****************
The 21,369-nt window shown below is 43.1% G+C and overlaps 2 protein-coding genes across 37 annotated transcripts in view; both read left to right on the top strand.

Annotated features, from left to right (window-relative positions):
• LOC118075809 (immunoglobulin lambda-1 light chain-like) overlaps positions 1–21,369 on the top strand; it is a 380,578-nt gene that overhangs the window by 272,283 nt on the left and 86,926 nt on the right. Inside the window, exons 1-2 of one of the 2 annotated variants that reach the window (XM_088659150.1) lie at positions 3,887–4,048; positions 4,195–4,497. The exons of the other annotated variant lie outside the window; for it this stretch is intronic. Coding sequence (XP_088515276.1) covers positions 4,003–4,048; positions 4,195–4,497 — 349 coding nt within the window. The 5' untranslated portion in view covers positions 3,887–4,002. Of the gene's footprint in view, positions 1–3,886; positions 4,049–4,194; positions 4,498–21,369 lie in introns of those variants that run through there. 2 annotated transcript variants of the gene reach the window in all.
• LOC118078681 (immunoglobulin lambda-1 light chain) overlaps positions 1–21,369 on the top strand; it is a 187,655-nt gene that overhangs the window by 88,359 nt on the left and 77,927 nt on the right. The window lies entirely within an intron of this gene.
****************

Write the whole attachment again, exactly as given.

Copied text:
The 21,369-nt window shown below is 43.1% G+C and overlaps 2 protein-coding genes across 37 annotated transcripts in view; both read left to right on the top strand.

Annotated features, from left to right (window-relative positions):
• LOC118075809 (immunoglobulin lambda-1 light chain-like) overlaps positions 1–21,369 on the top strand; it is a 380,578-nt gene that overhangs the window by 272,283 nt on the left and 86,926 nt on the right. Inside the window, exons 1-2 of one of the 2 annotated variants that reach the window (XM_088659150.1) lie at positions 3,887–4,048; positions 4,195–4,497. The exons of the other annotated variant lie outside the window; for it this stretch is intronic. Coding sequence (XP_088515276.1) covers positions 4,003–4,048; positions 4,195–4,497 — 349 coding nt within the window. The 5' untranslated portion in view covers positions 3,887–4,002. Of the gene's footprint in view, positions 1–3,886; positions 4,049–4,194; positions 4,498–21,369 lie in introns of those variants that run through there. 2 annotated transcript variants of the gene reach the window in all.
• LOC118078681 (immunoglobulin lambda-1 light chain) overlaps positions 1–21,369 on the top strand; it is a 187,655-nt gene that overhangs the window by 88,359 nt on the left and 77,927 nt on the right. The window lies entirely within an intron of this gene.